Global short-term dental or medical volunteerism has grown significantly in recent years. Dental and medical schools, their faculty, and students, are becoming increasingly interested in the experience of providing care to individuals in low-resource communities around the world. A laudable goal of such care is to provide care to individuals in low-resource communities and to work to achieve equity in health for all people. These goals are consistent with the American Dental Association's ethical principles of justice, beneficence, and nonmaleficence. This paper will discuss ethical guidelines for conducting these volunteer experiences with an emphasis placed on sustainability--the provision of ongoing collaborative care, between the institution overseeing the experience and the local community, after the visiting group has departed. The ultimate goal, global health care equity, requires transforming these shortterm efforts into long-term sustainable solutions. This goal is based on an ethical principle entitled respect for communities. This ethic can be likened to a community-wide application of the ethic of respect for autonomy as routinely applied to individuals such as patients. A tripartite model is proposed as a means for transforming short-term efforts into long-term sustainable solutions.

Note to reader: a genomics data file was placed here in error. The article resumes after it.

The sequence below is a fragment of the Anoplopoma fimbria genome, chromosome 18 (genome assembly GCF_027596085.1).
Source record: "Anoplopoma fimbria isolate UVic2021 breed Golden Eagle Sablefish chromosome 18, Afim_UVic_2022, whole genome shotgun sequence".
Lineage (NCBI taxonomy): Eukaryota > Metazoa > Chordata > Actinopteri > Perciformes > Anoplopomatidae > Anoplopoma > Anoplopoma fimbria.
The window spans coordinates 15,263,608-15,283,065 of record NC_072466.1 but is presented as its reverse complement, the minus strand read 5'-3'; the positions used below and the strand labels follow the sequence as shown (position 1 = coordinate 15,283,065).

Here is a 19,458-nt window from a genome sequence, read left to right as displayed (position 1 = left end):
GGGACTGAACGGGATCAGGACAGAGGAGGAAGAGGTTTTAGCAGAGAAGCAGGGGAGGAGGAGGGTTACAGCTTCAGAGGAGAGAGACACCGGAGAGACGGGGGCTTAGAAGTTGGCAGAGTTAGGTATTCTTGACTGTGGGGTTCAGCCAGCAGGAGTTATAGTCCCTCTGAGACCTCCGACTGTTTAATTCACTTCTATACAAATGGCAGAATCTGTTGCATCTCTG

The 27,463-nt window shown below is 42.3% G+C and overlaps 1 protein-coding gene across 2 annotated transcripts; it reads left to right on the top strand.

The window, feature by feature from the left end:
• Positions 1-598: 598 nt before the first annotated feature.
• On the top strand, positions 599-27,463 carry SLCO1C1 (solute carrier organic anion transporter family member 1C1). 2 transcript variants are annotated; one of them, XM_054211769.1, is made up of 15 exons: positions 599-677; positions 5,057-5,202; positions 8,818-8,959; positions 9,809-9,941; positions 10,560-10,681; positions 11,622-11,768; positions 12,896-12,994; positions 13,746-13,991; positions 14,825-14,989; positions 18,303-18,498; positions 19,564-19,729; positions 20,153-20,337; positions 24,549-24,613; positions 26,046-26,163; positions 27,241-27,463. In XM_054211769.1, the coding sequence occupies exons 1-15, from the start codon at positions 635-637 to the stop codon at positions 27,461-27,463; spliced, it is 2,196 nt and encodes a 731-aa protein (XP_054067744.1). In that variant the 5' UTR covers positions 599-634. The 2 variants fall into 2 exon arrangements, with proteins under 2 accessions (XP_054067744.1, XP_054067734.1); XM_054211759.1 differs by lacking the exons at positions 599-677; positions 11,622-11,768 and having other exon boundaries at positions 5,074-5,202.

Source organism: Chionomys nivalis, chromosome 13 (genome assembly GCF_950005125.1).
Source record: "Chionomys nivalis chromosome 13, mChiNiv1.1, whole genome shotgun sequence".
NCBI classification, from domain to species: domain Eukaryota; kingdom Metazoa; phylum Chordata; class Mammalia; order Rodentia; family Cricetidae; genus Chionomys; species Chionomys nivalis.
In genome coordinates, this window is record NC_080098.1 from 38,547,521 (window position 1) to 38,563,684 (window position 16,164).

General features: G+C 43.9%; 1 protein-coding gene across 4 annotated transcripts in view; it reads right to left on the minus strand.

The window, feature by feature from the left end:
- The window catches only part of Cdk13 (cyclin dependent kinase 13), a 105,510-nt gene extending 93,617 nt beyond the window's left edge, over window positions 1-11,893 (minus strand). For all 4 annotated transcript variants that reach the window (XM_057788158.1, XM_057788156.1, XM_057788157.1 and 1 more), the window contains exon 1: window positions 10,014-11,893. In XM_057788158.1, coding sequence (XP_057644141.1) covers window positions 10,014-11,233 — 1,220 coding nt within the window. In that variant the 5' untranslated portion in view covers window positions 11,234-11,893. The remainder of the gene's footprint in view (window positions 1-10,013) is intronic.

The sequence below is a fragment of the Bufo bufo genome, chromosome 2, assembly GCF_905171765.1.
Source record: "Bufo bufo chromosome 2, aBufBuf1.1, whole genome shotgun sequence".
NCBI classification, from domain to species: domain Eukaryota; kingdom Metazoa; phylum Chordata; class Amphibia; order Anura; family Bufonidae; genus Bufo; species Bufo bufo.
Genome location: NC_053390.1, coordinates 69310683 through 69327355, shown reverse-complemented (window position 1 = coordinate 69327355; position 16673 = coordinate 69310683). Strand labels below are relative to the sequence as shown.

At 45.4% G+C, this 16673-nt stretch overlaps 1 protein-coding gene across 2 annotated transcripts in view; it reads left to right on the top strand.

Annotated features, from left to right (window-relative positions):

|Original language||English (US)|
|Number of pages||5|
|Journal||The Journal of the American College of Dentists|
|State||Published - Jan 1 2014|
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